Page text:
Trust, But Don’t Verify

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Another day, another “bombshell news story that will bring down Donald Trump.” Yesterday, the Washington Post published a story stating the President shared top secret information with Russian spies (which, granted, is pretty much any Russian citizen at this point). This got the Left salivating like Pavlov’s dogs at a kettle bell concert. And how did WaPo get this information? Anonymous sources.

Of course, the story fell flat when someone who was actually in the room when this “top secret” information was shared came out and said it didn’t happen. Further news reports have suggested the “top secret” information was something the Russians already knew about laptop security risks on airplanes. I’ve seen cheap rugs unravel slower than this latest “bombshell.”

Now, if this was an isolated incident, I might be willing to laugh it off. (Oh, and laugh at WaPo.) The problem is it isn’t. Since Trump was elected, the media have spent column inches and airtime doing whatever they could to undercut the President. Often, these attempts involve trying to find people deep within the Trump Administration willing to speak to the press. And with so many holdovers from Barack Obama’s Presidency, it shouldn’t be hard to find someone willing to squeal like a pig doing a Ned Beatty impression.

And when that doesn’t work, they lie.

Okay, that last statement may be a little harsh, but it might not be too far off from the truth. Today’s news cycle is such that media outlets will rush with a story to be first and then issue corrections after the fact. As you might guess, this can be problematic on so many levels, not the least of which being legally. A badly-sourced story that is first out of the gate will grab attention, but it may also grab the attention of libel lawyers looking for a quick settlement. Without getting too far into the weeds here, libel requires the accused to have malicious intent for spreading false information about another person and have no knowledge of the truth. The former is pretty much a given, and the latter would be hard to believe, given the people committing libel are news outlets.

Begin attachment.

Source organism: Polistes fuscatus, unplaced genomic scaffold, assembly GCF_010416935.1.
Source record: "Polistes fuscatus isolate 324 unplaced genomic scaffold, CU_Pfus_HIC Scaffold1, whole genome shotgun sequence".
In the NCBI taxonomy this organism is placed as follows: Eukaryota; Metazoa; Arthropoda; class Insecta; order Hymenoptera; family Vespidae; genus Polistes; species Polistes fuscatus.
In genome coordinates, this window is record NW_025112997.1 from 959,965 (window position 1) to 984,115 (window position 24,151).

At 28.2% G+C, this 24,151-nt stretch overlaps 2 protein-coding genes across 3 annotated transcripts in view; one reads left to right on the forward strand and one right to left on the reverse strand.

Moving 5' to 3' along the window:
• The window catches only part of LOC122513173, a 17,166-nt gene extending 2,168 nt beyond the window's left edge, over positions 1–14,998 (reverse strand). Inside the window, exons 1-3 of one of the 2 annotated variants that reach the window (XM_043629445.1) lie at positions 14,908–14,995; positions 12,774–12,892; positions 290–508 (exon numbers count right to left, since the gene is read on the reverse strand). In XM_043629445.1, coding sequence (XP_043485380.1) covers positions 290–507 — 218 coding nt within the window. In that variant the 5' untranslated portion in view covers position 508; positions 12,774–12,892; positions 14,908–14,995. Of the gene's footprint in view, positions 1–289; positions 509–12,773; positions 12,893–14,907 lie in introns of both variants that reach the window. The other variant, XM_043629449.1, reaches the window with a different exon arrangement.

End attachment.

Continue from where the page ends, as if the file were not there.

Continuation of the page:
Kinda makes you wonder how smart reporters really are, doesn’t it?

The problem with anonymous sources is they could be anyone. You may get some inside information from a disgruntled government employee (which is pretty much any government employee), or it may be Earl, the custodial worker with more conspiracy theories than he has teeth. We have no way of knowing whether the anonymous source is Deep Throat or merely watched the movie by the same name. In either case, relying heavily on sources you can’t verify is like playing Russian Roulette with someone who always gets the rules backwards. You may get by with it for a while, but eventually you’re going to get hurt.

And it’s for this very reason we shouldn’t accept anonymous sources as gospel until their information can be verified. If this can’t be done, the story shouldn’t be released to the public because once you open that Pandora’s Box of information, you can’t undo it. It’s permanent.

What these media outlets can and should do is verify the information before going public with it. You know, what news folks are supposed to do? Until then, we as news consumers should take anonymously sourced stories with a pretty big grain of salt.

Like the size of Mt. Everest.

Author: Thomas

I'm a small town boy living in the heart of Iowa watching the world go by with my wife and dog.